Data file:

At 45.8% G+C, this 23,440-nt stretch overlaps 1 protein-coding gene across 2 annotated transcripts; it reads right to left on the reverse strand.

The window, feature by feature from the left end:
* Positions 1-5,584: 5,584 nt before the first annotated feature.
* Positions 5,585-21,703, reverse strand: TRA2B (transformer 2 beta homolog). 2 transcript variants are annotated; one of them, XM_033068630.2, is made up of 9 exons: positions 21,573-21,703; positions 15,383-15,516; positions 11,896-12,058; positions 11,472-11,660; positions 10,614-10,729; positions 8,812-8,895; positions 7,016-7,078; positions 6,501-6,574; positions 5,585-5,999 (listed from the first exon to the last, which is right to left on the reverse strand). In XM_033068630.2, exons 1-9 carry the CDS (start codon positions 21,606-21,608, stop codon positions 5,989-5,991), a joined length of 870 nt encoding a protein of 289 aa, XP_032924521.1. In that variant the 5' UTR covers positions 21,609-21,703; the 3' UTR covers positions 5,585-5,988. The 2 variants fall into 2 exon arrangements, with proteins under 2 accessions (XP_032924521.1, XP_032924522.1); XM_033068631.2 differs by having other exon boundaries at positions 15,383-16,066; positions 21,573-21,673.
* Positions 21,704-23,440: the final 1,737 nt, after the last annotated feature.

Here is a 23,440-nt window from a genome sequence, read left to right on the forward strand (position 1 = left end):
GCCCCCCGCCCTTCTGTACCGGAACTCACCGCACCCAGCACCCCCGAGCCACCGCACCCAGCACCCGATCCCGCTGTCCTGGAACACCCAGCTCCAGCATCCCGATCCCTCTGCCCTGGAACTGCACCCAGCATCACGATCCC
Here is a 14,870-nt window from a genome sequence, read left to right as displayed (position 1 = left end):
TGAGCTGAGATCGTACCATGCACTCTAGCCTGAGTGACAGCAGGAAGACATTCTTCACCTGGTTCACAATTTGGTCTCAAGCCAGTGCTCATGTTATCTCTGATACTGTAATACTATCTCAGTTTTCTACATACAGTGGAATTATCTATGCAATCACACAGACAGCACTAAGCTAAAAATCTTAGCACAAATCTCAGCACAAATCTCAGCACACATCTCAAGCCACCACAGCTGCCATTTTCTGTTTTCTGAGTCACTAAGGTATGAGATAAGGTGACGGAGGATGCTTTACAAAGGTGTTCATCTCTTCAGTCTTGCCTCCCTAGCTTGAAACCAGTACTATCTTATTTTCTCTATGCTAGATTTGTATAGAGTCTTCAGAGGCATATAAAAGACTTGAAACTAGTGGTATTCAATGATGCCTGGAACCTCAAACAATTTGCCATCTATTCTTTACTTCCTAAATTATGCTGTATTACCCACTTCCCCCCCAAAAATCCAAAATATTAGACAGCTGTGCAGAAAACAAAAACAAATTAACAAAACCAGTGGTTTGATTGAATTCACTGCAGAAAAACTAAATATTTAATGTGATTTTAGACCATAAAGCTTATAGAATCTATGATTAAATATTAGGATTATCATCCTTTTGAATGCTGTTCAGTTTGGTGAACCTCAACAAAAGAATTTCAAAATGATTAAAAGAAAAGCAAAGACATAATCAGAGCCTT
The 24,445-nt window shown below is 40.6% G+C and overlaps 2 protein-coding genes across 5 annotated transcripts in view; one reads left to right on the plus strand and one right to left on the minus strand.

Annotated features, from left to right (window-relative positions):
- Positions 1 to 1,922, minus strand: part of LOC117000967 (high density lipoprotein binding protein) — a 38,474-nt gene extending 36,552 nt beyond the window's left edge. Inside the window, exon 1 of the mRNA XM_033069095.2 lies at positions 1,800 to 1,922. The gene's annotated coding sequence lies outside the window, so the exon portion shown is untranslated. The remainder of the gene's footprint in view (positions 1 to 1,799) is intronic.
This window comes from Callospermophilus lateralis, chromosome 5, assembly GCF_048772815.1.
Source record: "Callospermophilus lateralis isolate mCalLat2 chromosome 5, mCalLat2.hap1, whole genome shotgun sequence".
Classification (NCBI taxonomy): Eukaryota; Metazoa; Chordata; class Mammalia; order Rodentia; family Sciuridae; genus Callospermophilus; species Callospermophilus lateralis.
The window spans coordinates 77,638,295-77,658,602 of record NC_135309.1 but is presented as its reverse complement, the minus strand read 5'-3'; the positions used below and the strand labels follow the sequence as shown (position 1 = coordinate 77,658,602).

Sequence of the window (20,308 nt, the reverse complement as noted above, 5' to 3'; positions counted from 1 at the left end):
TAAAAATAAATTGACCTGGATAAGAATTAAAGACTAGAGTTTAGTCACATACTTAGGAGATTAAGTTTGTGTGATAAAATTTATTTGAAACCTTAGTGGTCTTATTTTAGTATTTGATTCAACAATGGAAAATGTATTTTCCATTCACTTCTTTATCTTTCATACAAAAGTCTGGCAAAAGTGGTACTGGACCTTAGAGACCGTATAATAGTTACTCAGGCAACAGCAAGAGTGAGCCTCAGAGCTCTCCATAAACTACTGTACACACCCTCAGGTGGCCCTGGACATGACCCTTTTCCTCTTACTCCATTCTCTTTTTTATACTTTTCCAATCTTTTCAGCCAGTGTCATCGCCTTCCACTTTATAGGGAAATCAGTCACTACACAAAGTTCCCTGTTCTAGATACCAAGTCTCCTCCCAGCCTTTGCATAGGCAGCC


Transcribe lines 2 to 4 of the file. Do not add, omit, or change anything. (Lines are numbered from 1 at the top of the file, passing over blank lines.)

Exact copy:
The window, feature by feature from the left end:
* Positions 1-5,584: 5,584 nt before the first annotated feature.
* Positions 5,585-21,703, reverse strand: TRA2B (transformer 2 beta homolog). 2 transcript variants are annotated; one of them, XM_033068630.2, is made up of 9 exons: positions 21,573-21,703; positions 15,383-15,516; positions 11,896-12,058; positions 11,472-11,660; positions 10,614-10,729; positions 8,812-8,895; positions 7,016-7,078; positions 6,501-6,574; positions 5,585-5,999 (listed from the first exon to the last, which is right to left on the reverse strand). In XM_033068630.2, exons 1-9 carry the CDS (start codon positions 21,606-21,608, stop codon positions 5,989-5,991), a joined length of 870 nt encoding a protein of 289 aa, XP_032924521.1. In that variant the 5' UTR covers positions 21,609-21,703; the 3' UTR covers positions 5,585-5,988. The 2 variants fall into 2 exon arrangements, with proteins under 2 accessions (XP_032924521.1, XP_032924522.1); XM_033068631.2 differs by having other exon boundaries at positions 15,383-16,066; positions 21,573-21,673.